|THE AMAZING SPIDER-MAN No. 8, April 2016|
As multi-issue story conclusions go, Dan Slott’s third and final part of “The Dark Kingdom” certainly manages to do a nice job of tying-up all of his narrative’s plot threads, and even succeeds in keeping the titular character’s romance with Lian Tang alive despite “his current girlfriend and designer of his spider-mobile… working for the terrorist organisation, Zodiac, in exchange for medical treatments for her dying mother.” But whilst Mister Negative’s defeat is all well and good, as is Cloak and Dagger’s return to normality now they’re immune to the villain’s poison, the “Arkham Asylum” author’s ending arguably must have struck many of this comic’s 71,599 strong audience as being a little too sickly sweet a finale for the infamously luckless Peter Parker. Certainly the Web-crawler’s morally righteous speech to his company’s female “mole” that he’d be a hypocrite “if we didn’t give you a chance to work with us… [to] take down Zodiac” seems rather conveniently contrived considering she had only just moments before caused thousands of pounds worth of damage whilst trying to kill him; “I promise to make this quick. If it helps. This isn’t personal.”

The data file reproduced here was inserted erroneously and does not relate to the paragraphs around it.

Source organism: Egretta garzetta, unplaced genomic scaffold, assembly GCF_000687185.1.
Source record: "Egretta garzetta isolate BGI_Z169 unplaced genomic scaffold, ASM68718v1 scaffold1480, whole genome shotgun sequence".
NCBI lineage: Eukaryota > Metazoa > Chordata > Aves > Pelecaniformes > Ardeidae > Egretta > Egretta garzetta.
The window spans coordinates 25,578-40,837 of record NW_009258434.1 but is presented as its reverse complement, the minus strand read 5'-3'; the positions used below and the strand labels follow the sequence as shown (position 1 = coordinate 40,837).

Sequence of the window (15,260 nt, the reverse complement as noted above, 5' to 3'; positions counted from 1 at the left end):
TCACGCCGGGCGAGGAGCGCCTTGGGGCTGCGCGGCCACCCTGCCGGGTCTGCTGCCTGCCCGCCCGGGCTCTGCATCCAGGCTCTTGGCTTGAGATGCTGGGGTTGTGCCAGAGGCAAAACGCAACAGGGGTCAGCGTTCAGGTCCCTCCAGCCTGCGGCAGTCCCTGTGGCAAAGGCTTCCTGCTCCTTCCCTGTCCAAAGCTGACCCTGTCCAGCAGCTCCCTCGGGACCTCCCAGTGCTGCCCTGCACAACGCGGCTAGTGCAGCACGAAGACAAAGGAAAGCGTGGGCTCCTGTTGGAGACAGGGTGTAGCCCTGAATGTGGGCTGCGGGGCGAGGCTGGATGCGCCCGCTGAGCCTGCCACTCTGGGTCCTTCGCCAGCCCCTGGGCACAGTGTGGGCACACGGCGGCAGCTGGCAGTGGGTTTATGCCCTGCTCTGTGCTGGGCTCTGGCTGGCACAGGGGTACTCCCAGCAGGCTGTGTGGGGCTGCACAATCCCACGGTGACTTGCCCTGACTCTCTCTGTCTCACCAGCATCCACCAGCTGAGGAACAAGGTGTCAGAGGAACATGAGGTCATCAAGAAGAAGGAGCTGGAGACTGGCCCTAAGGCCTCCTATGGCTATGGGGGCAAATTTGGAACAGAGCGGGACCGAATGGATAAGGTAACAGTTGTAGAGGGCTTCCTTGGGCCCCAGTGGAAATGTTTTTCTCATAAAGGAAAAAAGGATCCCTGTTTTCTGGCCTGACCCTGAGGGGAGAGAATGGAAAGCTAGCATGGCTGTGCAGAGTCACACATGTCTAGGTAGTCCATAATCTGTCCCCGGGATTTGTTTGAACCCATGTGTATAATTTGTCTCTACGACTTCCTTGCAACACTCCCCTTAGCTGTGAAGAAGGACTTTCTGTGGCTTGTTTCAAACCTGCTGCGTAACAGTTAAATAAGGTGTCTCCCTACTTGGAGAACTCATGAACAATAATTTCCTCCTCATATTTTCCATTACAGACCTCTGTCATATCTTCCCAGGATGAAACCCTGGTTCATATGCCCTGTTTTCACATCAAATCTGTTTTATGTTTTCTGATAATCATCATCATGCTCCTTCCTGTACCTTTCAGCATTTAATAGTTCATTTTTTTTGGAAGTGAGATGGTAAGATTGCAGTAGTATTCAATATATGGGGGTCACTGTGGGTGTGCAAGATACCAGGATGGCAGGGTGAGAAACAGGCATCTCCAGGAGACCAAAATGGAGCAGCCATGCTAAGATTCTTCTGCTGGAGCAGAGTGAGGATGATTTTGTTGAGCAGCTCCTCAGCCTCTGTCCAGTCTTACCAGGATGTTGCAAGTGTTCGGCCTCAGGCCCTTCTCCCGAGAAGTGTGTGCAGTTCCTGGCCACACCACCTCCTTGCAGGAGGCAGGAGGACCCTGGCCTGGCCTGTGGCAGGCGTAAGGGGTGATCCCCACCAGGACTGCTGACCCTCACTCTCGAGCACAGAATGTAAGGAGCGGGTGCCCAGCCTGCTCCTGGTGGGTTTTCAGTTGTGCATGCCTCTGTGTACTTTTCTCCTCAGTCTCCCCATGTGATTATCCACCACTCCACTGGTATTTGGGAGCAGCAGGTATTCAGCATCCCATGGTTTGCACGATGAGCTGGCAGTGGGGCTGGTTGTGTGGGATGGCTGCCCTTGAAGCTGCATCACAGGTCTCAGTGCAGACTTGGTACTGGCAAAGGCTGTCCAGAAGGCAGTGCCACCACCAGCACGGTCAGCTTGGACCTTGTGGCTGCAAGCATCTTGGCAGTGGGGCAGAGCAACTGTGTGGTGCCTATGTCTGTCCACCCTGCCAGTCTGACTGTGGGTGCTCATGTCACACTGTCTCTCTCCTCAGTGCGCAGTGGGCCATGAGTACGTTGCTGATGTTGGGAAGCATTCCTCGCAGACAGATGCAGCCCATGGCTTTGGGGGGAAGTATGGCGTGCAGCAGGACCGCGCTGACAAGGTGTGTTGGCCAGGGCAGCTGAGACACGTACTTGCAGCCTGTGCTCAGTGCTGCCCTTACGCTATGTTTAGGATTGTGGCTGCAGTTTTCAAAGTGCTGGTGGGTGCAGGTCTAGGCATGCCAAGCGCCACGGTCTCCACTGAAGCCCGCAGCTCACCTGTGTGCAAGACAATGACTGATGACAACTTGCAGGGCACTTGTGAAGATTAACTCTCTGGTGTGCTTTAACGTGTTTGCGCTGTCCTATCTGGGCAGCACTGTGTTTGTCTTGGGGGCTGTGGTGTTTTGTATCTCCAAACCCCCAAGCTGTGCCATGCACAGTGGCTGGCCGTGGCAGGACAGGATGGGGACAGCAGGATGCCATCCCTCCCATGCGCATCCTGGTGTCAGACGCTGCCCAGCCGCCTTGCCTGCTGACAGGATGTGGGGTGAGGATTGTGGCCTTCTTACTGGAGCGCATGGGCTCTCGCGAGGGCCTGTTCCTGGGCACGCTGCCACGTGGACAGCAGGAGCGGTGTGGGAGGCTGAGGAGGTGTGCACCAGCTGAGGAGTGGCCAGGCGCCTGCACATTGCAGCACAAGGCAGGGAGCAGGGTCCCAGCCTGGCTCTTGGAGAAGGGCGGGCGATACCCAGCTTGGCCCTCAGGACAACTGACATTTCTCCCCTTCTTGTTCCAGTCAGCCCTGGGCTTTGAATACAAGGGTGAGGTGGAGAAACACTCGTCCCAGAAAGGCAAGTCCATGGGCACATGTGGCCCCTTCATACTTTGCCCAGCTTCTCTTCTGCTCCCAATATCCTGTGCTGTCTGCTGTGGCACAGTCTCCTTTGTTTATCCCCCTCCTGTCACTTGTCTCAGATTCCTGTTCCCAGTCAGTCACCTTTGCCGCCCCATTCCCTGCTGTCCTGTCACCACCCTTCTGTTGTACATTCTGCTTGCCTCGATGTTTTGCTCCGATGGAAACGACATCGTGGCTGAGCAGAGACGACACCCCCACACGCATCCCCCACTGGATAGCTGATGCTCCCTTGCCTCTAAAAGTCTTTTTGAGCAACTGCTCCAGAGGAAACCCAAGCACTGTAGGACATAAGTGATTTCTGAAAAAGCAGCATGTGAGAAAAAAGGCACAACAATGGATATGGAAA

Fortunately, despite such reservations with its script, “Black & White” still proves to be a genuinely fun and thrilling read, crammed full of action sequences, such as the Shanghai Police Department’s battle with Martin Li’s demonic mask wearing minions, and the sort of smart-mouthed humorous banter that Spidey’s followers have come to expect. Indeed the “friendly neighbourhood” Web-spinner’s delightful remonstration of his old foe’s “worst Admiral Ackbar” impersonation ever as the ebony-skinned villain shouts “It’s a trap” in surprise, must have had the comic’s “Star Wars” fans smiling broadly.
Arguably somewhat less successful, though undoubtedly competently drawn, is Matteo Buffagni’s rather lifeless artwork. The Scuola Internazionale Di Comics graduate certainly knows how to pace a script, and does an especially fine job of storyboarding the hero’s fraught high-rise confrontation with his errant spider-mobile chauffeur, as well Cloak & Dagger's rescue of Quinghao after the “Humanitarian of the Year” is ordered to jump out of the multi-storey building’s window by the manipulative mind-controller Mister Negative. Yet sadly none of these theatrically dramatic occurrences appear particularly animated or even energic, and rather seem perturbingly two-dimensional despite Marte Gracia’s evident attempt to provide the figures with some much-needed depth courtesy of the Mexican’s colouring.
|Writer: Dan Slott, Artist: Matteo Buffagni, and Colorist Artist: Marte Gracia|